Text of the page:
Core CPI Inflation Picked Up In August, But S&P 500 Futures Hang Tough

The consumer price index jumped, as expected, in August, as gas prices revved higher, pushing up the headline inflation rate for a second straight month. The slightly unpleasant surprise came from a bigger-than-expected rise in core CPI inflation, which excludes prices for energy and groceries. S&P 500 futures edged lower early Wednesday after the CPI report, with further Fed rate hikes still unlikely.


CPI Inflation Report Hits And Misses

The consumer price index rose 0.6% on the month, matching forecasts.

The 12-month CPI inflation rate rose to 3.7% from 3.2% in July and 3% in June. Economists had expected the inflation rate to rise to 3.6%.

The core CPI rose 0.3% vs. July levels, above the 0.2% forecast. The annual core inflation rate eased to 4.3% from 4.7% in July, matching estimates. The core CPI inflation rate peaked at a 40-year-high 6.6% in September.

Core goods prices fell 0.1% on the month, lowering the 12-month change to just 0.2%. But core services prices rose 0.4% from July, while the 12-month change eased to 5.9% from 6.1% the prior month.

Fed Chair Jerome Powell has said that the most important category of spending for the inflation outlook is core nonhousing services, reported with the Commerce Department’s late-month personal income and outlays data. Wall Street looks to the CPI gauge of services less rent of shelter as a reasonably close proxy, though it has serious shortcomings.

August’s CPI report showed services less rent of shelter prices rose 0.5% on the month after rising 0.2% in July. Core services inflation excluding housing eased to 3.1% from 3.3% in July. The underlying trend may be slightly worse because the monthly data show a 3.6% drop in health insurance prices. But the CPI report’s methodology focused on health insurer profits from the previous year doesn’t yield a timely, useful data point.

Fed Policy Impact

After the CPI report, markets were pricing in just 5% odds of a quarter-point Fed rate hike at next week’s meeting. Odds of a rate hike by the Nov. 1 meeting stand at 43%, unchanged from before the CPI.

Surging energy prices in 2022 seemed to fuel inflation throughout the economy, when wage growth was still hot and households still had a big stash of savings left over from the pandemic. But now higher oil prices are less of a worry for the Fed because they’re more likely to squeeze other household spending.

Thursday’s retail sales report for August could provide a degree of confirmation that gas prices are weighing on discretionary spending.

Ian Shepherdson, chief economist at Pantheon Macroeconomics, strongly suspects an additional reason why spending is softening: renewed student loan payments.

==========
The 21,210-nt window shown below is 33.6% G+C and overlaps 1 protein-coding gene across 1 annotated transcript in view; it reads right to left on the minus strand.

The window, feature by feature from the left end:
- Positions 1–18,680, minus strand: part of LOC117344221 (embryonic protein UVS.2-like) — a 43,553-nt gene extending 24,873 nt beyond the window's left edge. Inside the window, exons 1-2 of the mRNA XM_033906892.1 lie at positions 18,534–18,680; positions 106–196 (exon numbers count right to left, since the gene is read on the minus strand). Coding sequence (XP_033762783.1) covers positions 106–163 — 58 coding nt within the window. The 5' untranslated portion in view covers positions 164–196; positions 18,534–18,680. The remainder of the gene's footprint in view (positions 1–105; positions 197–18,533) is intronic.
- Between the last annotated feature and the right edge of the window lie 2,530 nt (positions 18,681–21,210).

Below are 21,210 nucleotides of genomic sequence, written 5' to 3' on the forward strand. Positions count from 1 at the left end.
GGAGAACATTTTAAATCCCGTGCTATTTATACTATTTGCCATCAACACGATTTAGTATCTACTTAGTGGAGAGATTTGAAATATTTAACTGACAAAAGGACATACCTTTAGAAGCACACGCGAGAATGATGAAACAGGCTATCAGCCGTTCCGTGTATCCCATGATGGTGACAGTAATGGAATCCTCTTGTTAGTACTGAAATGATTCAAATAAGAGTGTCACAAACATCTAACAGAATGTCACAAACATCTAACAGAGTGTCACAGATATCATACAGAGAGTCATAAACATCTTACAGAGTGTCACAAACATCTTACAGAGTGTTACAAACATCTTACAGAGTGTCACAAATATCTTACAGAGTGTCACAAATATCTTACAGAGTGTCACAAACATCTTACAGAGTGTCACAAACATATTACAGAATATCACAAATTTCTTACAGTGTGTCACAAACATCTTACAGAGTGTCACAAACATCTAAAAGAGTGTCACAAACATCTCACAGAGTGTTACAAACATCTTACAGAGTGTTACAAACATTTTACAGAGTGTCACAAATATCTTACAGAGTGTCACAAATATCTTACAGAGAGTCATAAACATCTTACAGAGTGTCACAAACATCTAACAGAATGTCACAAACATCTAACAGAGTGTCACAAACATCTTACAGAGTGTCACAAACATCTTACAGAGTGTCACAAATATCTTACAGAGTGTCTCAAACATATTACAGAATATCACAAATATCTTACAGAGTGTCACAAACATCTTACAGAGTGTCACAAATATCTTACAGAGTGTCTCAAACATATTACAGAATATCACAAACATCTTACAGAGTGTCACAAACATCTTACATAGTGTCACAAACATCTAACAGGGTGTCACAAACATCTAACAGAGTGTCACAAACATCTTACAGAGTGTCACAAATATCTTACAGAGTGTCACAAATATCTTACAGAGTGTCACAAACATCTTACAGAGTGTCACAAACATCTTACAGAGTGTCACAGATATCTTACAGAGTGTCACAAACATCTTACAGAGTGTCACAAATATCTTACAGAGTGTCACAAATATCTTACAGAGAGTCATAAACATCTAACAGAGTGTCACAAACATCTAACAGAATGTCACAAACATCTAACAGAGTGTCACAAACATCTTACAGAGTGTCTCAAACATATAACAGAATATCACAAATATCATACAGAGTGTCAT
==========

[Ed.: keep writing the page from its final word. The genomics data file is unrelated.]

The Supreme Court struck down President Joe Biden’s student loan forgiveness plan in late June, weeks after Congress and the White House agreed to end the three-year moratorium on monthly payments for about $1.7 trillion in federal student loans.

The first payments don’t come due until October, but borrowers have surprisingly gotten a big head start. Over the past five weeks, funds flowing to the Department of Education have run at an annualized $78 billion rate above year-ago levels.

Other near-term risks to growth come from a potential government shutdown when the fiscal year begins in October and a United Auto Workers strike that could happen this week.

S&P 500 Reaction To CPI Report

After the CPI report, S&P futures edged down less than 0.1% in volatile early Wednesday stock market action, while the 10-year Treasury yield rose 4 basis points to 4.3%.

On Tuesday, the S&P 500 slipped 0.6% to fall below its 50-day moving average. That will be a yellow flag for the current stock market rally until the S&P 500 can reclaim that level.

Be sure to read IBD’s The Big Picture every day to stay in sync with the market direction and what it means for your trading decisions.

CPI Report Details

Energy prices rose 5.6% on the month but are down 3.6% from a year ago.

Prices for food served at home continued rose 0.2% vs. July. The 12-month inflation rate eased to 4.3%.

Food away from home prices, which tend to be more affected by labor costs, rose 0.3% on the month and 6.5% from a year ago.

The CPI report showed used car prices falling 1.2% on the month and 6.6% from a year ago. New vehicle prices rose 0.3% on the month and 2.9% from a year ago.

Apparel prices rose 0.2% and are now up 3.1% from a year ago.

Transportation services prices jumped 2%, lifting the annual increase to 10.3%. That reflected a 4.9% monthly rise in airfares and 2.4% increase in auto insurance.

Prices for shelter rose 0.3% from July and 7.3% from August 2022.


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